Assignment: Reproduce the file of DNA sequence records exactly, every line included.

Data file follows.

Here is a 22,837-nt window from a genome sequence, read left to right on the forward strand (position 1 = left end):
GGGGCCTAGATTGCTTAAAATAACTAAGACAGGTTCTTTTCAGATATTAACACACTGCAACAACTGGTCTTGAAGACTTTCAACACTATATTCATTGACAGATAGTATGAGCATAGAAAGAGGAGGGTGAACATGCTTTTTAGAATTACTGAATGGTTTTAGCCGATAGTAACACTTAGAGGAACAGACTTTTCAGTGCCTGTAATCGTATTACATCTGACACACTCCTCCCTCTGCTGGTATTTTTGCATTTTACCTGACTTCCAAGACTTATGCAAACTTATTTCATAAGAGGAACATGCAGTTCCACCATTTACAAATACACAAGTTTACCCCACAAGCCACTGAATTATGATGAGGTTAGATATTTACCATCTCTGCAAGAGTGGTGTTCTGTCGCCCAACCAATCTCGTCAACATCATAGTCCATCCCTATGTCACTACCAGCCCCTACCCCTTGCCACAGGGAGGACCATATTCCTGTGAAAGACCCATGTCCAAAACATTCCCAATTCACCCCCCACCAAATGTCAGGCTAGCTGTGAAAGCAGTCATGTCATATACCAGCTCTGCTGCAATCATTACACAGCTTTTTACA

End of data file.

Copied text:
Here is a 22,837-nt window from a genome sequence, read left to right on the forward strand (position 1 = left end):
GGGGCCTAGATTGCTTAAAATAACTAAGACAGGTTCTTTTCAGATATTAACACACTGCAACAACTGGTCTTGAAGACTTTCAACACTATATTCATTGACAGATAGTATGAGCATAGAAAGAGGAGGGTGAACATGCTTTTTAGAATTACTGAATGGTTTTAGCCGATAGTAACACTTAGAGGAACAGACTTTTCAGTGCCTGTAATCGTATTACATCTGACACACTCCTCCCTCTGCTGGTATTTTTGCATTTTACCTGACTTCCAAGACTTATGCAAACTTATTTCATAAGAGGAACATGCAGTTCCACCATTTACAAATACACAAGTTTACCCCACAAGCCACTGAATTATGATGAGGTTAGATATTTACCATCTCTGCAAGAGTGGTGTTCTGTCGCCCAACCAATCTCGTCAACATCATAGTCCATCCCTATGTCACTACCAGCCCCTACCCCTTGCCACAGGGAGGACCATATTCCTGTGAAAGACCCATGTCCAAAACATTCCCAATTCACCCCCCACCAAATGTCAGGCTAGCTGTGAAAGCAGTCATGTCATATACCAGCTCTGCTGCAATCATTACACAGCTTTTTACA